Nowhere Men

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Alien cults, Wall Street analysts, missionaries, ethnologists and rockstars go on an existential quest in the desert
Gods Without Men | Hari Kunzru | Hamish Hamilton | pages 387 | £ 17.99

In Raj, Bohemian, Hari Kunzru’s 2008 short story, whatever was left of post-modernism was wittily interred. The narrator angrily confronts the titular character, an appropriator and marketer of what he sees as his edgy artless cool, and confronts, instead, the void that is his identity, bereft of signifiers of cultural superiority. Without immersing oneself in ‘the endless metonymic shuffling of objects’, the narrator concludes cheerlessly, life would be ‘intolerable’. It seems fitting that the cast of characters of his latest book, Gods without Men, find themselves roaming the desert searching for spirituality, faith, and the numinous expanse that lies between the two.

A number of strange and varied characters converge in the Mojave Desert. A crystal-meth cooking coyote, a trickster figure of sorts. An aircraft mechanic-turned-alien-devotee named Schmidt. Wolf, Jody, Coyote, Dawn, Joanie; members of the alien cult that Schmidt’s paranormal fantasies give rise to, the Ashtar Galactic Command Chapter. Nicky, a dissolute British rockstar, explosively acting out his ennui on peyote. Laila, an Iraqi American teen who plays the role of a native in a simulation of an Iraqi village to train US Marines. A murderously bigoted 19th century Mormon miner. An ethnologist and World War 1 veteran, Skin-Peeled-Open, whose jealousy leads to an ethnic lynching. A Spanish Franciscan missionary exploring the unsettled lands along the Mojave River in 1778. And Jaz and Lisa Matharu, the troubled parents of an autistic boy, Raj, who goes missing in the desert.

The desert is at the heart of each of these storylines as the site of a near-mystic quest: for alien contact, for creative inspiration, for a lost child. The Pinnacles, dramatic columns of rock, are also never far from view, and seem to have a powerful draw, as ‘natural antenna’ for alien summoning purposes, or as symbols of the Trinity. For a single geographic expanse, the Mojave Desert provides an impressive epic historical canvas, extending from Spanish colonisation to the Iraq occupation and 2008 Wall Street meltdown.

The book hinges on the lost child’s parents: Jaz, a math grad student turned Wall Street market analyst who broke away from his Punjabi family’s cocoon in Baltimore, and Lisa, his Jewish wife, who reluctantly gives up her job to take care of their fractious child. Jaz’s job finds him under a somewhat sinister boss, Cy Bachman. With the help of a global quant model, which processes dizzyingly diverse sets of data, Jaz is asked to spot patterns—  “the face of God”, as Bachman has it. The model works uncannily well, but Jaz grows disturbed by its ability to ‘game the system’, to create and exploit global instability—and by Bachman’s ability to make him feel like a ‘jumped up peasant’ with his sense of entitlement and cultural sophistication.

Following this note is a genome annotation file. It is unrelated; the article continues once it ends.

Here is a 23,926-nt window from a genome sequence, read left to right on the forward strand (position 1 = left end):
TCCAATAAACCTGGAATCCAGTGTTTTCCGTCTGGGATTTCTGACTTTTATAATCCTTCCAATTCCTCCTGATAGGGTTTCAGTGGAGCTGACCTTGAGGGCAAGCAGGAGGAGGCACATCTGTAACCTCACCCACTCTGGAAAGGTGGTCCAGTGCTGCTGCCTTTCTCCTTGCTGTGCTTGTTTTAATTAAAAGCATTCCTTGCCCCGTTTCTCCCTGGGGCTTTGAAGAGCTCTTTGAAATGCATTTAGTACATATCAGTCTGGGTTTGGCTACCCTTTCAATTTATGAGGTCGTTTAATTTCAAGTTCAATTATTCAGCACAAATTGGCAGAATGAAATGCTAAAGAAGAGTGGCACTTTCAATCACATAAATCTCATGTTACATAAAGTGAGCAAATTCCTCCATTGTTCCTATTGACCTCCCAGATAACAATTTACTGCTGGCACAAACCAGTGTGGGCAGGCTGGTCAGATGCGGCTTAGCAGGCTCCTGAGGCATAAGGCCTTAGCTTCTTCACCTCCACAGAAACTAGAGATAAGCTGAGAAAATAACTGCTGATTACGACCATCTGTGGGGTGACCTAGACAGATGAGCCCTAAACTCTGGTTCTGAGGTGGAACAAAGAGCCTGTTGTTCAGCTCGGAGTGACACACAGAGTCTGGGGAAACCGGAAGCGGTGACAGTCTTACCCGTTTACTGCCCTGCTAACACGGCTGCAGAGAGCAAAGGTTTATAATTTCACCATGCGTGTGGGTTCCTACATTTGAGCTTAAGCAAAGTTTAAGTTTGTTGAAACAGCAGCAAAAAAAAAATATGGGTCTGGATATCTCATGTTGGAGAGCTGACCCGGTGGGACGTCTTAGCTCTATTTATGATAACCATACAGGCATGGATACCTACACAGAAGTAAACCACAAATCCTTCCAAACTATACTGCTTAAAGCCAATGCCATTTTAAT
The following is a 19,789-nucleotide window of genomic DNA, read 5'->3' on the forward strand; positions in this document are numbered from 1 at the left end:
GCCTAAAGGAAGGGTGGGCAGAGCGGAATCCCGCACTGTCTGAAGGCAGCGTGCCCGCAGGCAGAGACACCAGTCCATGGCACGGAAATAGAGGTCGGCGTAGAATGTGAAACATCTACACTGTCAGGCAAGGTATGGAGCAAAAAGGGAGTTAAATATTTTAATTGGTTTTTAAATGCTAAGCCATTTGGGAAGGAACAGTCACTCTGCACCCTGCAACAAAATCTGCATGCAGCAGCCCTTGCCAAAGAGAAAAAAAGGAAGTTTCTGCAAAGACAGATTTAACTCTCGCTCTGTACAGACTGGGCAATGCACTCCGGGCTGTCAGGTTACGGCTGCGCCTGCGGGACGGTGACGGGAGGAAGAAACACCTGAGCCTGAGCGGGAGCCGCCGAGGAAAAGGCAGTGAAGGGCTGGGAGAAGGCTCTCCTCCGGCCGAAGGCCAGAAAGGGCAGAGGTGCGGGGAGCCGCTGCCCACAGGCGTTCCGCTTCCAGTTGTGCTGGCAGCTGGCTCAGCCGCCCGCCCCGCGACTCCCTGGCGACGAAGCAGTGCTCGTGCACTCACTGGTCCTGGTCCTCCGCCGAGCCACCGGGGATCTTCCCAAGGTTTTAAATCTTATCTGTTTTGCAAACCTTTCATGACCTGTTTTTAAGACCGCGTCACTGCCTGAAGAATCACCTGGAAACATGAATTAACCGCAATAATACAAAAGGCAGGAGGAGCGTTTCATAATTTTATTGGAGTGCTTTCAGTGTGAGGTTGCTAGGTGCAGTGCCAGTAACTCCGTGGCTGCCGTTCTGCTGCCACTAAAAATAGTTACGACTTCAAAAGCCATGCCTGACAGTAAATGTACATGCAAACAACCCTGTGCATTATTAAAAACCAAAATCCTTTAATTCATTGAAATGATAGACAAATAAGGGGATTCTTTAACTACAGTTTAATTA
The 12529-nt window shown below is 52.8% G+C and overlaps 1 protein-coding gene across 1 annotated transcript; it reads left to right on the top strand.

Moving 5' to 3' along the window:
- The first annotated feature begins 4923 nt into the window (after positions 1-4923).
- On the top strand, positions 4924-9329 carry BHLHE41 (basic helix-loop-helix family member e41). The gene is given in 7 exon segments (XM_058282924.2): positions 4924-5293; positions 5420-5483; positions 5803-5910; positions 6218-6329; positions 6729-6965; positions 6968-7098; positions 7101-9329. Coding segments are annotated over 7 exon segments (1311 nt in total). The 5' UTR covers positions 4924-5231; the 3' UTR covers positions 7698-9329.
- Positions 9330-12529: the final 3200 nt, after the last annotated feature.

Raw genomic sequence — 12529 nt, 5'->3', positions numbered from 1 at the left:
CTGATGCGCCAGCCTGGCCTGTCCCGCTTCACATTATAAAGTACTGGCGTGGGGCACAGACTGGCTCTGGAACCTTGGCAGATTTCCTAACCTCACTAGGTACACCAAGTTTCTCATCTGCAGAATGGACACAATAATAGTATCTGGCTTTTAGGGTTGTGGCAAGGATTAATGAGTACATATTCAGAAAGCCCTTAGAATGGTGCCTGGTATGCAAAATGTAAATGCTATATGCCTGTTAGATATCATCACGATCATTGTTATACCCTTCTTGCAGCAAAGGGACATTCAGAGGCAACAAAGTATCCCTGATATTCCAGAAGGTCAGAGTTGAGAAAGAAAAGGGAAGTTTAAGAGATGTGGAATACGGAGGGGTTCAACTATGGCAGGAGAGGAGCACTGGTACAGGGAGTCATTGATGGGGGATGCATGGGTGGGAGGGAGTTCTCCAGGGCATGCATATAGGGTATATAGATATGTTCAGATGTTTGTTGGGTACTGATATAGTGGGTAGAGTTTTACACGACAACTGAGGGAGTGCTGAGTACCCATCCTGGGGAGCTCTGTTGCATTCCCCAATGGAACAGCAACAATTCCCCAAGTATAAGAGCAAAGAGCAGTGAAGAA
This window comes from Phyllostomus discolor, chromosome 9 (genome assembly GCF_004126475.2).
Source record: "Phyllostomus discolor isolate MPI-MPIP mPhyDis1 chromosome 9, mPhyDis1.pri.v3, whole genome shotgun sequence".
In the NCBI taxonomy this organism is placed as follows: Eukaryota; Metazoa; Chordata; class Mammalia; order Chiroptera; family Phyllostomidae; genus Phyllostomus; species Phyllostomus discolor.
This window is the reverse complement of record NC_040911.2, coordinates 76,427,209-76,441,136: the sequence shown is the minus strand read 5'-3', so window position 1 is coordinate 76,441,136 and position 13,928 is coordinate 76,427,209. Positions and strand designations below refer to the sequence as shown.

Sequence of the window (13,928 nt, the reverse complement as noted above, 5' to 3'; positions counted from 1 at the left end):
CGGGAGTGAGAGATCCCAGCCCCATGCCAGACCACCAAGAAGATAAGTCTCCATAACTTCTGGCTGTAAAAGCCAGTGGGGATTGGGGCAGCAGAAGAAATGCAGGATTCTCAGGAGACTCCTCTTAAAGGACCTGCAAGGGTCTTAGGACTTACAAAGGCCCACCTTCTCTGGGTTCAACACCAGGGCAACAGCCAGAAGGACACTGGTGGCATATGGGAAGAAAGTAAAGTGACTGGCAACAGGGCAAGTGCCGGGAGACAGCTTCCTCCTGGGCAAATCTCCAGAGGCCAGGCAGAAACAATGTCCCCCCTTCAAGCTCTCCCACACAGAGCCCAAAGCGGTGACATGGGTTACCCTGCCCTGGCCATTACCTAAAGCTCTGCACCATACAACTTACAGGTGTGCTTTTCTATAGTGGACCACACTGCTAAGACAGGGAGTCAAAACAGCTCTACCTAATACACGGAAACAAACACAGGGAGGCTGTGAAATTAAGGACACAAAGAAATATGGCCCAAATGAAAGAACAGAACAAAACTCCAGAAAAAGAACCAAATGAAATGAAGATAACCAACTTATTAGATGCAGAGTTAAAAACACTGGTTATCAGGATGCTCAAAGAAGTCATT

The couple’s strained marriage gives way to a full-blown crisis when their son disappears. In an echo of the Madeleine McCann case, the parents are harassed by the internet mob, which, seemingly dissatisfied with anything less than an operatic hyper-reality, judges them suspiciously stone-faced snobs, and concludes that they’re ‘Satanic pedophile child-traffickers’.

The simulation scenes for US Marines are just as effective as poignant satire and social comment. We’re told about how soldiers intend to win the hearts and minds of natives: ‘Usually the soldiers just walked around with shit-eating grins on their faces, saying Salaam alaikum. This seemed to be the main plank of their counter insurgency strategy.’ There’s also a lot of simulated violence, such as a mocked-up beheading video shot in a mosque, ‘the most sinister place in the town’, in which Laila’s uncle plays the role of a collaborator who is killed. He watches it afterward with relish, applauding it for being ‘realistic’ and ‘bloodthirsty’. But Laila realises that these theatrics have all-too-real consequences when a young soldier admits that he has killed Iraqis. She observes: “He hadn’t sounded happy or sad or remorseful or proud. Just blank.”

Other threads feel less effective.

The alien cult predictably devolves from benign hippie communeness, with ‘ash-covered sitarists’ and ‘Nashville junkies in soiled Nudie suits with pedal steel guitars’, into sordid Children of God-style exploitation. The rockstar’s milieu may prove that nobody does the bored hipster debauch better than Kunzru, with its parties in ‘deluxe log cabins’ full of girls accessorised with beads, headbands and spliffs, ‘looking like designer Red Indians’. Yet Nicky himself never feels like more than a semi-adumbrated cameo, a feeling that’s somehow reinforced when he’s abruptly cast aside after bumping into Raj shortly before his disappearance.

That’s why the cast of characters often feels less like real people, and more like allegorical figures on an existential quest. Whether that gets them anywhere is ultimately a test of the reader’s own faith.